In terms of protein, this is important for many functions in the body, so it's important we get enough each day. Many people find they eat over their protein target amount quite easily, as we do tend to eat more protein than we essentially need. This is absolutely fine up to a point, but an excessive intake over a long period of time can be harmful – but you would need to be eating over double your allowance for a significant length of time for this to be a concern.┬áIf you're going over a little, don't worry.

This is a maximum amount like fat and saturated fat – so it's fine if you don't eat all of this. As explained above, if you eat lots of fruits, vegetables and milk based foods, you may find that you reach your sugar guide amount quite easily. But foods containing naturally occurring sugars aren't the ones to worry about. It's the foods such as chocolate, cakes, biscuits and desserts with lots of added sugars that we need to try and reduce. So limit your intake of these foods to stay close to your sugar allowance if these are the reason for going over.

Your target for fibre, unlike some other nutrients, is a minimum you should try and aim for. It's recommended we aim for 30g of fibre per day for a healthy balanced diet, but having more is great. So ideally you want to see your bar green and at or over the 100% mark. That said, some fibre is better than none, so try using your chart to see how you're doing each day and aim to increase this gradually if necessary.

To note, some people can't have much fibre for medical reasons - in which case you do have the option to set your target to anything you like using the Set My Own option.

3 What are the Nutrient Guides?

For members who are interested in focusing on a specific nutrient, we have put together 5 nutrient guides to help – Well Balanced, Lower Carb, Less Sugar, Higher Protein and Lower Fat – as well as the option to set your own targets. These have been created by our nutritionists, with targets set to increase or reduce a specific nutrient.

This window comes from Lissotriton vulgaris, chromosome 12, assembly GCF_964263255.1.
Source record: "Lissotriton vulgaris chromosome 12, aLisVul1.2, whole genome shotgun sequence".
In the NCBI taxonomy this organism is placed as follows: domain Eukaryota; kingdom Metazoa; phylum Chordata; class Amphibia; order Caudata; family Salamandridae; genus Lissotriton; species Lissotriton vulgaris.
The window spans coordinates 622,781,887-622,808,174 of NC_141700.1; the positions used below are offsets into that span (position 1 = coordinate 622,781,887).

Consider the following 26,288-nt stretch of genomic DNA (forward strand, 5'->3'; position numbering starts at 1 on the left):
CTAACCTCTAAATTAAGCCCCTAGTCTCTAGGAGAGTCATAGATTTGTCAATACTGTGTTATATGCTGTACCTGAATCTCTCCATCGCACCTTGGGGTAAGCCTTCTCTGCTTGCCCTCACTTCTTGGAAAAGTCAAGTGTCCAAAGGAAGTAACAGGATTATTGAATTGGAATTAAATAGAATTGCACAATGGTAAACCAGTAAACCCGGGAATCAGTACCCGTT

While we don't believe in cutting out or hugely restricting entire food groups, adjusting the nutrient breakdown of your diet a little is absolutely fine. The targets set are still within healthy limits.


Well Balanced – this guide is the one we recommend for everyone. The nutrient breakdown is based on the guidelines for a healthy balanced diet: 50% carbs, 15% protein, 35% fat (and within this 11% sat fats, 18% total sugars and 6g salt).

Lower Carb – this guide offers a moderate reduction in carbs with a matched increase in protein. This is for anyone who feels that eating fewer carbs helps them stick to their calorie allowance better.

Less Sugar – this guide takes a strict approach with sugar, reducing your total sugars allowance to just 12%. This is for anyone who essentially wants to eliminate added sugars from their diet and only have sugars from natural sources.

Higher Protein – this guide offers a higher protein intake with a matched reduction in carbs. This is useful for people wanting to up their protein in order to help them stick to their calorie allowance. Protein has been shown to be more satiating than carbohydrates for example, so it can be helpful to eat more when trying to lose weight.

Lower Fat – this guide offers a moderate reduction in total fat. This approach can help some people stick to their total calorie allowance easier, as fat is the most energy dense nutrient – so reducing it has a bigger effect on reducing your total calorie intake.

5:2 Diet – Also called the 'Fast Diet'. This intermittent fasting diet lets you eat normally for 5 days and restrict calories on 2 days each week.You can choose to follow the original plan which allows 500 or 600 calories on fasting days for women and men respectively. Or you can follow the more recent guidance from the diet's creator, to have 800 calories on fasting days.

Nutritionist Emma White (ANutr), MSc Human Nutrition is passionate about how food science applies to the human body, and how the nutrients in what we eat affect us and ultimately have an impact on our health.